Dunavant Touts Direct Sales

By Bill Dries for Memphis Daily News

Woodson Dunavant and Don Lake are used to the question now that Dunavant Enterprises is through its non-compete with Dreyfus Commodities, the company that bought its global cotton operation in 2010.

And the answer is no, Dunavant is not getting back into commodities after its conversion to a logistics company.

“Have we given it thought? The answer is no,” said Dunavant, vice president and director of business development. “The risk is off the table. We are a provider now. We are not a shipper. We are a logistics provider.”

Lake, the vice president of global operations, said the company’s transition to logistics, and agriculture in particular, has turned another corner in the last four years to two-party commodity sales for international nonstop transportation of commodities from farmers to foreign buyers.

“The hard part is getting it from point A to point B and all of the compliance and regulatory issues that you have to navigate,” Lake said. “They don’t know how to do that. We know exactly what has to be done to move it from point A to point B and not break any laws in between. They don’t have that knowledge. And oh, by the way, it’s less expensive.”

Dunavant Enterprises is reacting to a change in the last five years that involves the post-recession global economy as well as changing prices in ocean containers. Those and other factors have prompted foreign buyers to seek to buy in a more direct way from suppliers with better control of when and where it arrives.

“He gets the full visibility in terms of shipment, meaning he can see where that container is through our system, when we pick the container up. He gets to cut the middle man out. He’s paying us to handle the freight for him,” Dunavant said. “We are working with the ocean carriers, doing the ocean freight in some respects. We are doing the documentation with the U.S. government, filing the necessary paperwork that you have to do on his behalf. And we are providing him basically a landing cost for us to perform all of those services for him.”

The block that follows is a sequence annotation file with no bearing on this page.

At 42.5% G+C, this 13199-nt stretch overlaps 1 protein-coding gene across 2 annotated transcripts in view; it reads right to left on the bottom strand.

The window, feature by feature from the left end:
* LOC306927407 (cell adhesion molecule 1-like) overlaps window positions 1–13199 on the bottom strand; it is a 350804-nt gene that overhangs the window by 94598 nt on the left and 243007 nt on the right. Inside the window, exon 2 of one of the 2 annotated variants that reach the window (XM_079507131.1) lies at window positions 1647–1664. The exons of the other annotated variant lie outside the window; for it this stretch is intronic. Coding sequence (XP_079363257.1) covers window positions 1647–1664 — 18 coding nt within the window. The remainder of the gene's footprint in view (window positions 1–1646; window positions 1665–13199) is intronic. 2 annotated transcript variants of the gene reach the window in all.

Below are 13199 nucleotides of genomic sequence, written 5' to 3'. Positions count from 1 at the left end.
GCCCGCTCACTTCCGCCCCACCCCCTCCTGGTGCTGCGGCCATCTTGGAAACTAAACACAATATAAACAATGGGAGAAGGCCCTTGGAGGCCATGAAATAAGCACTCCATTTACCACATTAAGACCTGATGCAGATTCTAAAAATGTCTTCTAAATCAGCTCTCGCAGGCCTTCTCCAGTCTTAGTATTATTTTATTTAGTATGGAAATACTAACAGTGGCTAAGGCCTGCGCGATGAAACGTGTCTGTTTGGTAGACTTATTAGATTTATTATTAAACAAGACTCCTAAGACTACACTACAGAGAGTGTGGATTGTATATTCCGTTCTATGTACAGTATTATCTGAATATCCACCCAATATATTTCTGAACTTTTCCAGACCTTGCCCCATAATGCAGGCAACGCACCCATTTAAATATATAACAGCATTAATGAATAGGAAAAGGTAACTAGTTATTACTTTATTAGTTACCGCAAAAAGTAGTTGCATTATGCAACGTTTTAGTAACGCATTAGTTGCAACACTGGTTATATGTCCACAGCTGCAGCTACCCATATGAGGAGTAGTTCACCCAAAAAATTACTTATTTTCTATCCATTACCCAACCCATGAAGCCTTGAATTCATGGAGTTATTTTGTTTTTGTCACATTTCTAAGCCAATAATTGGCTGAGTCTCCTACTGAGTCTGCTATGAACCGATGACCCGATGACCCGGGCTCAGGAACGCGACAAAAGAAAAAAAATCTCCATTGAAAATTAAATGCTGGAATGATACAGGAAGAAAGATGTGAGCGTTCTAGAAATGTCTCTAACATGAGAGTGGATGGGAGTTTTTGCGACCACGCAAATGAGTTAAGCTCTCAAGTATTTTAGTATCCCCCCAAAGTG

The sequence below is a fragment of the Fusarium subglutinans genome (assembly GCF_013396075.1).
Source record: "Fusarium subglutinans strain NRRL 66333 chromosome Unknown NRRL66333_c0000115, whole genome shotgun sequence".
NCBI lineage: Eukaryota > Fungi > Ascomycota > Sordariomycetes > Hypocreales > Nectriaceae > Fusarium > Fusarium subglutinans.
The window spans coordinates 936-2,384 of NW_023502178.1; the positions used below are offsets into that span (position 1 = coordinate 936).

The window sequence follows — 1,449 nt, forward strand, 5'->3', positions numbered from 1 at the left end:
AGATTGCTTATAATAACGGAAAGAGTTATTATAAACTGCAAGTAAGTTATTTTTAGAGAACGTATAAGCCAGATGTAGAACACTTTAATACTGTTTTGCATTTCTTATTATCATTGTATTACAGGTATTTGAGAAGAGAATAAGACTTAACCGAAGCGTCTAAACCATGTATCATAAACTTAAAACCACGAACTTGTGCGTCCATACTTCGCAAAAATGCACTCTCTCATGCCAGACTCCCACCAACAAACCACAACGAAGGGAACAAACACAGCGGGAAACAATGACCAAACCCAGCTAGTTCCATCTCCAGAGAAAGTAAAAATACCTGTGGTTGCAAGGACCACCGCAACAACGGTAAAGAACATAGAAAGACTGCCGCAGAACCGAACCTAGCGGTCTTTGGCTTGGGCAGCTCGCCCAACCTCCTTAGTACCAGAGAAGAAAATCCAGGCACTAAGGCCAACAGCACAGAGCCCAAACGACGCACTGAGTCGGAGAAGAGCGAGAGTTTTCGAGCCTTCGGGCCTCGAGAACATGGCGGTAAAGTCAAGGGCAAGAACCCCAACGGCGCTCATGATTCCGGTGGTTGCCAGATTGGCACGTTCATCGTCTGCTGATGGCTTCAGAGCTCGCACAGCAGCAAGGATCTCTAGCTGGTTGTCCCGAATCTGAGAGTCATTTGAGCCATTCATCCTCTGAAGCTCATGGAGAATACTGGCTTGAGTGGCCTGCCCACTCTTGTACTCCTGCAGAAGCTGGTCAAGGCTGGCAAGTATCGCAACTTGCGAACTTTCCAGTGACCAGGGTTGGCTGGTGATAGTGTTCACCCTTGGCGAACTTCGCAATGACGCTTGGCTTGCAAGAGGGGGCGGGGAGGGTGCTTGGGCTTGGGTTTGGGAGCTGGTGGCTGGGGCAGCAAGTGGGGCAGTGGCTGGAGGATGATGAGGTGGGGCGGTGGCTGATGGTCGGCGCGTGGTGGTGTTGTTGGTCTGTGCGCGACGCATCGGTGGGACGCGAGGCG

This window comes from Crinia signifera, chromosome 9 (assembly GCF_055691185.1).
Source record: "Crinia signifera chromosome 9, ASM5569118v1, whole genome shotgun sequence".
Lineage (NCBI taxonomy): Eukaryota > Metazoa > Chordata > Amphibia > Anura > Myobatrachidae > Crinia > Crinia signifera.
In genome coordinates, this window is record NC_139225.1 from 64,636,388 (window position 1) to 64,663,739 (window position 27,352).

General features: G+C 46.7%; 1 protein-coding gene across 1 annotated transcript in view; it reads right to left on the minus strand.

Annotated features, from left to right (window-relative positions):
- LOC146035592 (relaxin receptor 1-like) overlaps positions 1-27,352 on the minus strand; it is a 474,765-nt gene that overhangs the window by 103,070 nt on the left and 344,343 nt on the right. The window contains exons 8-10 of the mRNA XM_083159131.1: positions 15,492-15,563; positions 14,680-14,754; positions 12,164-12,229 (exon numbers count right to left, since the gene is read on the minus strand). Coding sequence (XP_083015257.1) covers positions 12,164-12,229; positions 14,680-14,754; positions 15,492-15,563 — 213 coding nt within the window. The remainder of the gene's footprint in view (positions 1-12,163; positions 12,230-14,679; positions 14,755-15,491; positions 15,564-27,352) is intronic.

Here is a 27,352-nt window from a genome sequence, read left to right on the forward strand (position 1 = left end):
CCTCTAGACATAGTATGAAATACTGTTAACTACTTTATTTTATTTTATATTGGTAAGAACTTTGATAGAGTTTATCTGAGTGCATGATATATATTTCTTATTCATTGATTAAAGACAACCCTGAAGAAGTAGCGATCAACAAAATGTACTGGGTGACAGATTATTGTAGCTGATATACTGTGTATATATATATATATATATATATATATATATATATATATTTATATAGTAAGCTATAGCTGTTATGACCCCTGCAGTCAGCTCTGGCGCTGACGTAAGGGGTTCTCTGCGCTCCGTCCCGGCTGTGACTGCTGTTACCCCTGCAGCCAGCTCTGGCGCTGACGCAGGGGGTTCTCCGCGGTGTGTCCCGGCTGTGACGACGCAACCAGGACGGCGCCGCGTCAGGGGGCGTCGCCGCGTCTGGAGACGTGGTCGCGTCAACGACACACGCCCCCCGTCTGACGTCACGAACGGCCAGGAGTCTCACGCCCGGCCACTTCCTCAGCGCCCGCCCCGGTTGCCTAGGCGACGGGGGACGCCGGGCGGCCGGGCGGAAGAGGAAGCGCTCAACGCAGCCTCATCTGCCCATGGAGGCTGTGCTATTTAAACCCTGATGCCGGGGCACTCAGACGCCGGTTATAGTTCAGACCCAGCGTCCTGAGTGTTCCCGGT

The alternative has been to buy on a cost, insurance and freight – or CIF – basis. That means the seller has to handle the shipment and the regulatory hoops to jump through.

“He wouldn’t have the visibility,” Dunavant said of the CIF method. “He just knew that he was due to land there sometime in a month or a week.”

Two-party commodity sales are also a function of ocean-going containers being more affordable.

“In the ocean market for containers, it has been a steady decline in prices,” Lake said. “A container is just much more doable than shipping in bulk. It’s cyclical though.”

And the days of buying 10,000 tons in bulk – the kind of deals that Dunavant pioneered in its cotton days – are gone since 2008 when the recession landed.

“Now the bank won’t finance it,” Dunavant said. “So he can only buy 1,000 tons, but he can buy it in containers. The timing of the shipment is going to be a lot smoother.”

Dunavant’s logistics customers began approaching them at trade shows and on overseas trips about the new direction, Lake said. The company was about two years into logistics and out of the cotton business, which it sold to Allenberg Cotton Co. operating in the transaction as Dreyfus.

Woodson Dunavant said it evolved as part of the back and forth of making sales.

“It was part of our sales tactic to say, ‘We can introduce you to some farmers that are farming rice or alfalfa. You then discuss the purchase of what you need with them and you tell us when you’ve made a purchase,’” he said.

Since then, Dunavant has beefed up its infrastructure for the new direction with 13 drayage terminals in the Southeast and 300 trucks. The company also is adding more warehouses, with a recent signing in Dallas adding to capacity in Memphis and Houston.

All of them bear the Dunavant name, which is a brand Lake and Dunavant say resonates with customers who know the company’s past navigating the same hoops they face in moving what they’ve bought and what they are selling.

Some of the early customers were familiar.

“We went to our old competition and said, ‘Can we help you?’ The answer was yes,” Dunavant said.

Cotton is about 20 percent of Dunavant’s business. They also do lumber and logs.

“It took some learning and getting used to just to understand the terminology,” Dunavant said. “We’re doing quite a lot of volume there.”

Lake said the transition was difficult at first.

“We were big. We had a lot of power,” Lake said of the move from cotton to logistics. “I had to think about it in different terms. I went from, ‘I say jump and you say how high,’ to vice-versa. … Doing what we do now is driven by customer service.”

See original article here: http://www.memphisdailynews.com/news/2015/oct/16/dunavant-touts-direct-sales/.